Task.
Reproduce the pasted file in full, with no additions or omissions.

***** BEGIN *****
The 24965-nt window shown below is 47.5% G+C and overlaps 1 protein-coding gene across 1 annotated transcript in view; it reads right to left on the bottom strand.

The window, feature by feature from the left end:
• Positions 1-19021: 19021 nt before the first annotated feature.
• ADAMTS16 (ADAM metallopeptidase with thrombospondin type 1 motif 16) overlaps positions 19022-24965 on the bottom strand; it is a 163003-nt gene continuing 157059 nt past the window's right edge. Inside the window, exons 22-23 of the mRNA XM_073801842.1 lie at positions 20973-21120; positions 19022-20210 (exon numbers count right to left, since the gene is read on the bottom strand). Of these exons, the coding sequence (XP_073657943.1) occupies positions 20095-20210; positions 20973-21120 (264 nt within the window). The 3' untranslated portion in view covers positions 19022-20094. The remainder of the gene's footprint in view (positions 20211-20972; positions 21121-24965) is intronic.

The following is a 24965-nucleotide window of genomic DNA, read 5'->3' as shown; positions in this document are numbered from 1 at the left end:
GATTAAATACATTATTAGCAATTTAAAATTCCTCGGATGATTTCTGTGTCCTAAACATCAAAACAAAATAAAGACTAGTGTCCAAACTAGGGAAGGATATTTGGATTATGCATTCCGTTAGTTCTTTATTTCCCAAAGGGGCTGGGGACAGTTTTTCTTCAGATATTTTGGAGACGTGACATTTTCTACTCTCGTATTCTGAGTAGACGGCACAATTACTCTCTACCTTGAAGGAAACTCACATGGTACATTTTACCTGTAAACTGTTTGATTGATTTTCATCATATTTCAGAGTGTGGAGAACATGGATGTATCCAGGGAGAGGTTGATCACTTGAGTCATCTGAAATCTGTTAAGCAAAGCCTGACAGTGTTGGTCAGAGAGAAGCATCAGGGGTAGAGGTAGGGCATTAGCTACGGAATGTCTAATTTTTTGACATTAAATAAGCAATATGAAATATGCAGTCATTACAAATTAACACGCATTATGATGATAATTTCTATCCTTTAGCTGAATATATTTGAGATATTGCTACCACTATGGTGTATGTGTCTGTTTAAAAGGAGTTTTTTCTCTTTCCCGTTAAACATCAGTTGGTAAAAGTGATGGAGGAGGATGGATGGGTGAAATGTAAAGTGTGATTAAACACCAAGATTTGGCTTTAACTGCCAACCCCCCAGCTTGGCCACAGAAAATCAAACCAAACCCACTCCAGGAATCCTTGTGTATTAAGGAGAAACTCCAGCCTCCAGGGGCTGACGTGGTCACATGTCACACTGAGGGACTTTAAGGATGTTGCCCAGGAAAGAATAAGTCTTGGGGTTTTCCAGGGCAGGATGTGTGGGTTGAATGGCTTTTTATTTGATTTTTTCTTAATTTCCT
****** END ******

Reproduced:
The 24965-nt window shown below is 47.5% G+C and overlaps 1 protein-coding gene across 1 annotated transcript in view; it reads right to left on the bottom strand.

The window, feature by feature from the left end:
• Positions 1-19021: 19021 nt before the first annotated feature.
• ADAMTS16 (ADAM metallopeptidase with thrombospondin type 1 motif 16) overlaps positions 19022-24965 on the bottom strand; it is a 163003-nt gene continuing 157059 nt past the window's right edge. Inside the window, exons 22-23 of the mRNA XM_073801842.1 lie at positions 20973-21120; positions 19022-20210 (exon numbers count right to left, since the gene is read on the bottom strand). Of these exons, the coding sequence (XP_073657943.1) occupies positions 20095-20210; positions 20973-21120 (264 nt within the window). The 3' untranslated portion in view covers positions 19022-20094. The remainder of the gene's footprint in view (positions 20211-20972; positions 21121-24965) is intronic.

The following is a 24965-nucleotide window of genomic DNA, read 5'->3' as shown; positions in this document are numbered from 1 at the left end:
GATTAAATACATTATTAGCAATTTAAAATTCCTCGGATGATTTCTGTGTCCTAAACATCAAAACAAAATAAAGACTAGTGTCCAAACTAGGGAAGGATATTTGGATTATGCATTCCGTTAGTTCTTTATTTCCCAAAGGGGCTGGGGACAGTTTTTCTTCAGATATTTTGGAGACGTGACATTTTCTACTCTCGTATTCTGAGTAGACGGCACAATTACTCTCTACCTTGAAGGAAACTCACATGGTACATTTTACCTGTAAACTGTTTGATTGATTTTCATCATATTTCAGAGTGTGGAGAACATGGATGTATCCAGGGAGAGGTTGATCACTTGAGTCATCTGAAATCTGTTAAGCAAAGCCTGACAGTGTTGGTCAGAGAGAAGCATCAGGGGTAGAGGTAGGGCATTAGCTACGGAATGTCTAATTTTTTGACATTAAATAAGCAATATGAAATATGCAGTCATTACAAATTAACACGCATTATGATGATAATTTCTATCCTTTAGCTGAATATATTTGAGATATTGCTACCACTATGGTGTATGTGTCTGTTTAAAAGGAGTTTTTTCTCTTTCCCGTTAAACATCAGTTGGTAAAAGTGATGGAGGAGGATGGATGGGTGAAATGTAAAGTGTGATTAAACACCAAGATTTGGCTTTAACTGCCAACCCCCCAGCTTGGCCACAGAAAATCAAACCAAACCCACTCCAGGAATCCTTGTGTATTAAGGAGAAACTCCAGCCTCCAGGGGCTGACGTGGTCACATGTCACACTGAGGGACTTTAAGGATGTTGCCCAGGAAAGAATAAGTCTTGGGGTTTTCCAGGGCAGGATGTGTGGGTTGAATGGCTTTTTATTTGATTTTTTCTTAATTTCCT